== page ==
This is an archived article. For the latest news, go to the Advance Homepage
For more archives, go to the Advance Archive/Search Page.
New American Studies minor
bridges disciplines
April 20, 1998

An interdisciplinary approach to problems is the current trend not only in the sciences but also in the study of literatures, cultures, and the arts, says Robert Tilton, an assistant professor of English.

Tilton and faculty members from a number of departments, including Richard Brown, professor of history, have developed a new interdisciplinary minor in American Studies that will be open to students in the fall, in the College of Liberal Arts and Sciences.

Students taking the American Studies minor will examine the economic, political and social organizations that have existed in the history of the Western hemisphere and will have the opportunity to study the cultures, literatures, arts, and ecology of the Americas.

American Studies students will choose from among four tracks, in order to complete the minor: literature and the arts, economics and political science, culture and society, and geography and environmental studies.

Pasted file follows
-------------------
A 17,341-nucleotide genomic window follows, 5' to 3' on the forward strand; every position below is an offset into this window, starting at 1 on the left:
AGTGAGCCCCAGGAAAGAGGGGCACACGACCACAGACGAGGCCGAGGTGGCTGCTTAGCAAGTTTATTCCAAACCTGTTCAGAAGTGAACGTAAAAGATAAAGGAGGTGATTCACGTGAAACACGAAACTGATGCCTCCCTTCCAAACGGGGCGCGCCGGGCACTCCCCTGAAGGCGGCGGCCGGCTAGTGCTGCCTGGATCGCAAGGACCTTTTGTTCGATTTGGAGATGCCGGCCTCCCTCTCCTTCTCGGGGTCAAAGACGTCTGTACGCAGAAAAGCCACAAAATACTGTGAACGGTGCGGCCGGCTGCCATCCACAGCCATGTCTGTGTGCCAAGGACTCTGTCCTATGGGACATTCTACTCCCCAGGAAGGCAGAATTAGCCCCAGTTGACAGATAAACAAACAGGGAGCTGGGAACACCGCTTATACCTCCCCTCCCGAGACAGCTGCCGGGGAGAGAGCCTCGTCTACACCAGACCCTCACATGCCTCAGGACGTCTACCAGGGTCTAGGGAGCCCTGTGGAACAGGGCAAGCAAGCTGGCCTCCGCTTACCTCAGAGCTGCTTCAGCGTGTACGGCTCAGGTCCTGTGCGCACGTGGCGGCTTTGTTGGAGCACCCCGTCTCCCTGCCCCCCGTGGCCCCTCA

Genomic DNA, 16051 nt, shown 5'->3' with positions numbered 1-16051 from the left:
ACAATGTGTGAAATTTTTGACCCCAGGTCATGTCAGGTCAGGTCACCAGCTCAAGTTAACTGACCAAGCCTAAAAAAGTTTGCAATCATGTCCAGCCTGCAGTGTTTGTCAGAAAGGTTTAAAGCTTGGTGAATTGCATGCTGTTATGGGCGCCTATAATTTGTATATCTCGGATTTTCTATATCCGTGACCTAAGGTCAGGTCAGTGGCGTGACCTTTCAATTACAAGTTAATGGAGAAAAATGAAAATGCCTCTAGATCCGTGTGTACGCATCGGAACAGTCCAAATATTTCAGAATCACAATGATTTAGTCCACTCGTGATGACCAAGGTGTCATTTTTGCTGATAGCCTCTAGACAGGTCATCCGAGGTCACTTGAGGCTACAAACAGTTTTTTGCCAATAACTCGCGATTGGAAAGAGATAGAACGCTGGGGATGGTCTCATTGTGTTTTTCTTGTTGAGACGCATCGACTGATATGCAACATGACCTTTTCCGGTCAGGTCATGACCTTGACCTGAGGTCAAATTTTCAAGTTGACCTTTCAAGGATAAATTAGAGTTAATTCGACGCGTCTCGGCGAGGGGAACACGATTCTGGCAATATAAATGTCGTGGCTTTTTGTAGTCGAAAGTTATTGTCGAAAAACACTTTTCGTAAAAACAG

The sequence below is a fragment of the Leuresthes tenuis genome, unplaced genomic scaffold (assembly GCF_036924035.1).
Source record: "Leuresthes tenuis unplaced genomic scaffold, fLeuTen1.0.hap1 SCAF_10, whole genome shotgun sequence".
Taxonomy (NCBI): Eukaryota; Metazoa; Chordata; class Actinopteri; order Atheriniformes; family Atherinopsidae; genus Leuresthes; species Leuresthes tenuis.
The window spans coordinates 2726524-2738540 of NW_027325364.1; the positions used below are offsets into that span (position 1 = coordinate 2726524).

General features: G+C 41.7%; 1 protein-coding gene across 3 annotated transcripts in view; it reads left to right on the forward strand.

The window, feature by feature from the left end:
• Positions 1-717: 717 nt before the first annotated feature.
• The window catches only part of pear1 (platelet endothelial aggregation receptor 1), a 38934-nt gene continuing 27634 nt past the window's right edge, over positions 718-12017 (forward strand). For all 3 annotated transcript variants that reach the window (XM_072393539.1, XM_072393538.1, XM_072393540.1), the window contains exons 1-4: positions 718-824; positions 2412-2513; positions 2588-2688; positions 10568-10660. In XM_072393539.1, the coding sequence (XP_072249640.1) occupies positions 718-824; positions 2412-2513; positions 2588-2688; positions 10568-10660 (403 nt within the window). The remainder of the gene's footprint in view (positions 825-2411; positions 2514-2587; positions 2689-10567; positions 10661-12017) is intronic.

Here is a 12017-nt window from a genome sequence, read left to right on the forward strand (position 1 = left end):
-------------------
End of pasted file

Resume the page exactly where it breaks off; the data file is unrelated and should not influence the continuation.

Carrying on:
Tilton says the minor will involve interacting with faculty from a number of different departments.

He will teach Introduction to American Studies in the fall semester, to initiate students into the methodologies of a number of different fields.

"The study of a text from different perspectives will help students to gain an in-depth knowledge of that text, and will encourage interdisciplinary scholarship," he says.

Another new minor to be offered by the Department of English this fall will be a minor in English.

The minor is a way for students from other departments to study the history of literature and learn how writers interact with one another and with their cultures.

"The minor in English allows students with an interest in English to pursue that interest and gain an understanding of the language and its literature, while majoring in another subject," says John Gatta, professor and head of the English department.

Usha R. Palaniswami